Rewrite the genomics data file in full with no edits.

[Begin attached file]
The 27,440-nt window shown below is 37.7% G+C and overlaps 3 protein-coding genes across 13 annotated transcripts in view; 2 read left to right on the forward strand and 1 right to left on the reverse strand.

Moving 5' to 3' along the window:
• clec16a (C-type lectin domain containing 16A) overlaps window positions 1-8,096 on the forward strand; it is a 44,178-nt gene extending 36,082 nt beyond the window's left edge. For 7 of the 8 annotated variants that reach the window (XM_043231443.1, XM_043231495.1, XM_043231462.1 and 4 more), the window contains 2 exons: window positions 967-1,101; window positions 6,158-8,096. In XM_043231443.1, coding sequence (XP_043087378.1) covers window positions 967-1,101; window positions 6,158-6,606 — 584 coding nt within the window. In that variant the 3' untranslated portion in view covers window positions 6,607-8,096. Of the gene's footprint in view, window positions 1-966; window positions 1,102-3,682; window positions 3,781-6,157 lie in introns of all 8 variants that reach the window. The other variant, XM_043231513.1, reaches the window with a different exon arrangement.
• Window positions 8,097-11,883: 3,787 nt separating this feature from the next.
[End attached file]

The 27,440-nt window shown below is 37.7% G+C and overlaps 3 protein-coding genes across 13 annotated transcripts in view; 2 read left to right on the forward strand and 1 right to left on the reverse strand.

Moving 5' to 3' along the window:
• clec16a (C-type lectin domain containing 16A) overlaps window positions 1-8,096 on the forward strand; it is a 44,178-nt gene extending 36,082 nt beyond the window's left edge. For 7 of the 8 annotated variants that reach the window (XM_043231443.1, XM_043231495.1, XM_043231462.1 and 4 more), the window contains 2 exons: window positions 967-1,101; window positions 6,158-8,096. In XM_043231443.1, coding sequence (XP_043087378.1) covers window positions 967-1,101; window positions 6,158-6,606 — 584 coding nt within the window. In that variant the 3' untranslated portion in view covers window positions 6,607-8,096. Of the gene's footprint in view, window positions 1-966; window positions 1,102-3,682; window positions 3,781-6,157 lie in introns of all 8 variants that reach the window. The other variant, XM_043231513.1, reaches the window with a different exon arrangement.
• Window positions 8,097-11,883: 3,787 nt separating this feature from the next.